In 2012 five ambitious new Conservative MPs published a manifesto for the future of Britain and the Tory party. Britannia Unchained was brutal in its assessment of the country’s failings and radical in its free market solutions. British workers “are among the worst idlers in the world”, said the authors. “Whereas Indian children aspire to be Doctors or businessmen, the British are more interested in football and pop music.”
The political rising stars denounced the “bloated state, high taxes and excessive regulation” and railed against a welfare system that “has ballooned beyond all recognition, corroding the UK work ethic”. They urged their fellow Conservatives to “stop indulging in irrelevant debates about sharing the pie between manufacturing and services, the north and the south, women and men” and instead focus on cutting taxes and slashing red tape. “Britannia Unchained is unembarrassed about its support for business, the profit motive and the individual drive of the wealth creator,” they wrote.
With the promotion of Kwasi Kwarteng to business secretary last week, four of the five authors of Britannia Unchained are now in the cabinet. Dominic Raab is foreign secretary, Priti Patel is home secretary and Liz Truss is international development secretary, giving the libertarian “freedom-fighters” influence over both domestic and foreign policy. Only Chris Skidmore, until last year universities minister, is absent from the top table.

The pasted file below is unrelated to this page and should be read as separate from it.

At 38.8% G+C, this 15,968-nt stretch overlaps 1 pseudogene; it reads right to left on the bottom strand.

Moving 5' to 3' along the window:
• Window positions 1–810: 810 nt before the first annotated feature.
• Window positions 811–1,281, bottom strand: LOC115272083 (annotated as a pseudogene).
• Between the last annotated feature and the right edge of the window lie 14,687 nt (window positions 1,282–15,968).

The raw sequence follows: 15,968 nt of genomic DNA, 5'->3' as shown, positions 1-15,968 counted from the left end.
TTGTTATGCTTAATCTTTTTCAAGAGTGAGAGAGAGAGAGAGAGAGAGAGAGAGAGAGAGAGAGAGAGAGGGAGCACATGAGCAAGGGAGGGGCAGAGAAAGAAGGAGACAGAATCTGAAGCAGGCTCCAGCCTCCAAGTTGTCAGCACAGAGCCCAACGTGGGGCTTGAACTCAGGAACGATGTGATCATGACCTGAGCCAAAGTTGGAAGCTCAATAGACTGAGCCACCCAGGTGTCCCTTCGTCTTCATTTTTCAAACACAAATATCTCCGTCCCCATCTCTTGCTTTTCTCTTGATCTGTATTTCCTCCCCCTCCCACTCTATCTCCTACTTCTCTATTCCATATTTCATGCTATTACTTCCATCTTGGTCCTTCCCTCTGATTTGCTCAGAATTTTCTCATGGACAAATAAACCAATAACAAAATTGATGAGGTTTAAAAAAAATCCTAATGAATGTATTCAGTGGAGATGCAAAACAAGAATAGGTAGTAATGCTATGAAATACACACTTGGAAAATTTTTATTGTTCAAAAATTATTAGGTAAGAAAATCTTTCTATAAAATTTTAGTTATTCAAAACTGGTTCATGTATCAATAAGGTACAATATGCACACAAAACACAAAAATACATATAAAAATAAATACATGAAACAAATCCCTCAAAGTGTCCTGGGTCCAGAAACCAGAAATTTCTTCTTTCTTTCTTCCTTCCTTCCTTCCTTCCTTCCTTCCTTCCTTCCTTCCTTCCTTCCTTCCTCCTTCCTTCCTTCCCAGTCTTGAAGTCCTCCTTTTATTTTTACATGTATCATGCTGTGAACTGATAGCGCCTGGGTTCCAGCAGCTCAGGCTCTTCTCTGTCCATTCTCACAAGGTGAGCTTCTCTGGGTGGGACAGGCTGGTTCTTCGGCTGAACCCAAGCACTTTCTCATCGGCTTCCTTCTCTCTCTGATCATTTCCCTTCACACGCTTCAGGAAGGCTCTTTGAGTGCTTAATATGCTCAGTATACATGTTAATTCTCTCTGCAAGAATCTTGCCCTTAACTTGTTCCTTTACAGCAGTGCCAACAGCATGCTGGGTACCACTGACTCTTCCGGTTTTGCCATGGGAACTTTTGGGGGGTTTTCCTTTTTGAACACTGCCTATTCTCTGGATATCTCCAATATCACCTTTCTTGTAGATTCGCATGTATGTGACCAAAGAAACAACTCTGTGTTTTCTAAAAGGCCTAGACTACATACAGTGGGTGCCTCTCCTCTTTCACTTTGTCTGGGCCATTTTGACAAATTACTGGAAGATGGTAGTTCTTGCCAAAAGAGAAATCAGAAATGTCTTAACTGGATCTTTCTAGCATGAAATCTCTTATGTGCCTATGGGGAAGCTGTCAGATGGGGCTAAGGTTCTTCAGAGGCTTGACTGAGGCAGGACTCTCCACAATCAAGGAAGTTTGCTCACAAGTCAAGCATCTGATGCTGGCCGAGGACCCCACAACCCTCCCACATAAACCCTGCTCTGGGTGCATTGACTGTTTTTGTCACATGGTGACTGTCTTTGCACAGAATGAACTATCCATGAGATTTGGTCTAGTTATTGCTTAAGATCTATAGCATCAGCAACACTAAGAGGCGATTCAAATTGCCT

Boris Johnson, in search of a big idea to underpin his personal ambition, has clearly been impressed by the clarity of the group’s free market vision. A copy of Britannia Unchained was visible in his car shortly before he became prime minister. Rishi Sunak, the chancellor, has played into this agenda too, with plans for low-tax, low-regulation free ports and a “Big Bang 2.0” reform of the City of London.
Now that Britannia has been “unchained” (as Brexiteers see it) from the EU, the free marketeers should be reaping the rewards. Instead, gaps are appearing on supermarket shelves because supplies are being squeezed by new Brexit red tape. Businesses are warning about the cost of extra bureaucracy and Scottish fishermen have halted exports to EU markets because additional regulations have made it impossible to get fresh langoustines and scallops to France quickly enough.
At the same time, the pandemic has forced the government into eye-watering levels of public spending. “Debt is never just about debt. It is a symptom of the irresponsibility that runs underneath, an attempt to enjoy more than one is prepared to pay for,” says Britannia Unchained. Yet now the country is on course to borrow £400 billion in the current financial year. Public debt has soared above £2 trillion and stands at more than 100 per cent of gross domestic product, its highest since the 1960s.
Instead of rejecting what the pamphlet describes as “the false belief in the value of industrial policy” and “the tendency to insist that ‘something must be done’ by the government every time a company fails”, the chancellor is pouring billions of pounds of taxpayers’ money into propping up businesses hit by the coronavirus crisis while setting out to reshape the economy. And of course, far from following a libertarian approach to the pandemic, the government is interfering in individuals’ lives to an unprecedented extent with a raft of Covid-19 restrictions.